Media reports indicate Rep. Darrell Issa (R-CA) has drafted a resolution holding Attorney General Eric Holder in contempt of Congress for a lack of cooperation in connection with Issa’s investigation into the botched Fast and Furious operation.
If you’re not up to speed on Fast and Furious, it was a Bureau of Alcohol, Tobacco, Firearms and Explosives operation that directed gun shop owners in border areas to allow sales to suspected straw purchasers.
While the alleged intention of the operation was to collect evidence against straw buyers and their Mexican drug cartel connections—and track the firearms acquired in such purchases—the result was that thousands of guns crossed into Mexico and few were tracked. Some of the guns were subsequently connected to crimes, including the murder of Border Patrol agent Brian Terry and Immigration Control and Enforcement agent Jaime Zapata.
Some gun-rights advocates have claimed that Fast and Furious was a back-door attempt at gun control—a way for the Obama administration to place the blame on the flow of guns into Mexico on U.S. civilian gun sales and thereby increase restrictions on civilian sales. And in fact the ATF did institute additional long-gun sales reporting requirements in border states; the National Shooting Sports Foundation filed an appeal in federal court to strike down the requirements.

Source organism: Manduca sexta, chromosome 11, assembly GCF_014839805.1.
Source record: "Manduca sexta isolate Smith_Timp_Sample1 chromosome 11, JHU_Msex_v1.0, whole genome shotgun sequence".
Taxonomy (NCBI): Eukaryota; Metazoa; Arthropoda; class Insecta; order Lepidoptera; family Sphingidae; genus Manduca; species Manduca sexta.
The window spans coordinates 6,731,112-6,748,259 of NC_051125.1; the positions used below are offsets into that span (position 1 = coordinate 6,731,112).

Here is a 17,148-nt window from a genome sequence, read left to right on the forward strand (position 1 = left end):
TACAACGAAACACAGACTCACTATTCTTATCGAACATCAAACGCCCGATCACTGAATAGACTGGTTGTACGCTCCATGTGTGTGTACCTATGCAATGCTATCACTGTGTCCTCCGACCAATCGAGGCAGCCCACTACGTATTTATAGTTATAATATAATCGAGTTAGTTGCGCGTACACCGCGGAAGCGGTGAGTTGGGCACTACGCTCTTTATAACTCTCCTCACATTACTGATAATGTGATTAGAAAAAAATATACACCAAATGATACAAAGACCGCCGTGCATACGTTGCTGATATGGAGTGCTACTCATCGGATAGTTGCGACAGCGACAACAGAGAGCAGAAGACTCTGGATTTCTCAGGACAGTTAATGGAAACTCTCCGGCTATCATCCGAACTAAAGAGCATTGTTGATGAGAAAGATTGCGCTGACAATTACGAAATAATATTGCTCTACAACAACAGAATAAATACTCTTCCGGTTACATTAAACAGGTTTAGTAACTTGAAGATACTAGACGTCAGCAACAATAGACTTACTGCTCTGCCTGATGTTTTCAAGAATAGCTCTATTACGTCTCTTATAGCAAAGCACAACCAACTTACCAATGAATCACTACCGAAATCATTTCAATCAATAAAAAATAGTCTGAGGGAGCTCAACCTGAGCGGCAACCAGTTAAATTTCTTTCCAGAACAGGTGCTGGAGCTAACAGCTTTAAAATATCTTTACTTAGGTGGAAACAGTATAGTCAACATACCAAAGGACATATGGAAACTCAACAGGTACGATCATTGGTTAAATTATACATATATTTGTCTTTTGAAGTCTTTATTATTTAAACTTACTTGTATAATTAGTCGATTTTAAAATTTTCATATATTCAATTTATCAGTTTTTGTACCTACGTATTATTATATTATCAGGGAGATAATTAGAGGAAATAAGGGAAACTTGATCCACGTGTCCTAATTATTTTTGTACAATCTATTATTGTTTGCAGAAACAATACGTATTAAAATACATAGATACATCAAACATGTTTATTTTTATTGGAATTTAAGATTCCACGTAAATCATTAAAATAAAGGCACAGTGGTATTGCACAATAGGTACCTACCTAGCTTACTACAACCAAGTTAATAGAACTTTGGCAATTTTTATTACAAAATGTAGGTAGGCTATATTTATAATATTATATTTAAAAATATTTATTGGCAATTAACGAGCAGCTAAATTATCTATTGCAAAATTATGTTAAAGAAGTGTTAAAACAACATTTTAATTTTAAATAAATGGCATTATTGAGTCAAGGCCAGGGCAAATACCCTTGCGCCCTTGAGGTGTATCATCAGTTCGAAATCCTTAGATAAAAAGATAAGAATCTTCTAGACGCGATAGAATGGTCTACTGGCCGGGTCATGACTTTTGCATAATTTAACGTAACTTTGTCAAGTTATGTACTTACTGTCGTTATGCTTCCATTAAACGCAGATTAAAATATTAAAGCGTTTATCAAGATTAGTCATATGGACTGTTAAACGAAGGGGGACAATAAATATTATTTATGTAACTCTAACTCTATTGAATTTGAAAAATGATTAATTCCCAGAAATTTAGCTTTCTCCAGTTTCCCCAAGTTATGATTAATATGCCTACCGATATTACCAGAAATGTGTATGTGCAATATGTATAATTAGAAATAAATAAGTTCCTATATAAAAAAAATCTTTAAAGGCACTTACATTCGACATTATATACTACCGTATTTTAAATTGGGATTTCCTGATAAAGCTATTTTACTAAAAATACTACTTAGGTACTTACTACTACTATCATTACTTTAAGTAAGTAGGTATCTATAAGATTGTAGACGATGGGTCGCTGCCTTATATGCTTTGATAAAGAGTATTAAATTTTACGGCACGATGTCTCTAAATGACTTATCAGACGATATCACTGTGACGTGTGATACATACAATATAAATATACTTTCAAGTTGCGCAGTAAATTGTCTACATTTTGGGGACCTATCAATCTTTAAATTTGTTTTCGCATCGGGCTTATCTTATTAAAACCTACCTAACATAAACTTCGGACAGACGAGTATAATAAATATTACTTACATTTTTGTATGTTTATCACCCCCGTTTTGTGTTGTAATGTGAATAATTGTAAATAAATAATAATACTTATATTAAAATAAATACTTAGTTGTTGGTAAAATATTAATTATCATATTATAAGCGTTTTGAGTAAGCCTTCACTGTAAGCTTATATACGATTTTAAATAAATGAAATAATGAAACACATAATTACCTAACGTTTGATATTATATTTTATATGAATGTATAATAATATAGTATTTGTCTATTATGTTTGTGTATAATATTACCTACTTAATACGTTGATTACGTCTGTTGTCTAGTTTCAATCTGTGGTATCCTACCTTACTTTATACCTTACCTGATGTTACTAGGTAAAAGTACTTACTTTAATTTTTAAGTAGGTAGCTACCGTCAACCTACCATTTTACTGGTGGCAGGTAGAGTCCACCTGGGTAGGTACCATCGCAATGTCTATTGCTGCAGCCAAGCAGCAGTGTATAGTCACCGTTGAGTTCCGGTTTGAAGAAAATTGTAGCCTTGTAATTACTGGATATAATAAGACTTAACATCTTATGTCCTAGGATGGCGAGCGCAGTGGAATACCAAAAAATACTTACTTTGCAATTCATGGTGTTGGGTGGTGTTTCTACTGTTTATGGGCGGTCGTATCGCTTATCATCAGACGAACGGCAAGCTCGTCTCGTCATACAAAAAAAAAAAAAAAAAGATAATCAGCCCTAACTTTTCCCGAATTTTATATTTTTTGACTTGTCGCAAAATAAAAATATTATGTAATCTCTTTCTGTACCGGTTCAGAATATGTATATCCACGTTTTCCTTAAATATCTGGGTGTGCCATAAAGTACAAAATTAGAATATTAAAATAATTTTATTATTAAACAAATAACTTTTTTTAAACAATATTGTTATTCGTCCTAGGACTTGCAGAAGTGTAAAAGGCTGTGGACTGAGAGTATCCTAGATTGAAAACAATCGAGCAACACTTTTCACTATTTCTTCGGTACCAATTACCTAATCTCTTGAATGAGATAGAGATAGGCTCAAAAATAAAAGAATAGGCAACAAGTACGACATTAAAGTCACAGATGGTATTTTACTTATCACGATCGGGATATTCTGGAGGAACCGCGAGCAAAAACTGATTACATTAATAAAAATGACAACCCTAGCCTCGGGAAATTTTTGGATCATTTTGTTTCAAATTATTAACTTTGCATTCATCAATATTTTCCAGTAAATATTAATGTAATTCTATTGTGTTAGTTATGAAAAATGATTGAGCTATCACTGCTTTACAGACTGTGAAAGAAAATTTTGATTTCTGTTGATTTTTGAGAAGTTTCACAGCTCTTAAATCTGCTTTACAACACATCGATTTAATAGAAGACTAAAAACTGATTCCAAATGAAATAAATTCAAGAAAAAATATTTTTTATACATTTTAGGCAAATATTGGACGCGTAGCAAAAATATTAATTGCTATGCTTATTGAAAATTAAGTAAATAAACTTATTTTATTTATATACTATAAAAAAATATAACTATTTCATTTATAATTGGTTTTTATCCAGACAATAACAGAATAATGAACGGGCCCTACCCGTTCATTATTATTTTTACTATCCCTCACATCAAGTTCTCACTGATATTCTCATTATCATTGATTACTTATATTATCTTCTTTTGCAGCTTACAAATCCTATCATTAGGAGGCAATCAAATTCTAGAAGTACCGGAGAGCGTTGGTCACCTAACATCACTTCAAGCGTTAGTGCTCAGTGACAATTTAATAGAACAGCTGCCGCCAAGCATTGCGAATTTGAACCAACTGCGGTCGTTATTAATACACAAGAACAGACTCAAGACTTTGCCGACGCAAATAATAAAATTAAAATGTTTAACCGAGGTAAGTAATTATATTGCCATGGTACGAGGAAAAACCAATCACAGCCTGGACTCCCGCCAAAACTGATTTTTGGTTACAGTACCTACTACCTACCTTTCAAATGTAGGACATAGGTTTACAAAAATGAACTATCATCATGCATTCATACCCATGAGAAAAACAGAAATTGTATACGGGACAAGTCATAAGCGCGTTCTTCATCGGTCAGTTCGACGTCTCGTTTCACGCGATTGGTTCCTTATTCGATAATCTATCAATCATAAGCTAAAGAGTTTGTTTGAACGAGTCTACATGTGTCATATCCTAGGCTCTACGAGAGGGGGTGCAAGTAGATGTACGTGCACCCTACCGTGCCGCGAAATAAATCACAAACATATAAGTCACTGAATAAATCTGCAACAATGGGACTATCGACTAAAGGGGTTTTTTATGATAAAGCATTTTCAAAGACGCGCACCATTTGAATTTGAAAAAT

In the course of his investigation, Issa, who chairs the House Oversight and Government Reform Committee, had issued subpoenas to get documents relating to Fast and Furious from the Department of Justice and was increasingly upset by what he saw as stonewalling on the part of Holder’s department.
“The Justice Department’s failure to respond appropriately to the allegations of whistleblowers and to cooperate with congressional oversight has crossed the line of appropriate conduct for a government agency,” the 17-page resolution reads, according to The Hill. “Congress now faces a moment of decision between exerting its full authority to compel an agency refusing to cooperate with congressional oversight or accepting a dangerous expansion of executive-branch authority and unilateral action allowing agencies to set their own terms for cooperating with congressional oversight.”
According to The Hill article, if Issa moves ahead with contempt proceedings, his committee would vote on the contempt resolution, which would then move to the House floor. House Republican leaders would then decide to bring it to full House vote.
The House is currently in one of its “district work periods” and doesn’t return to session until next week.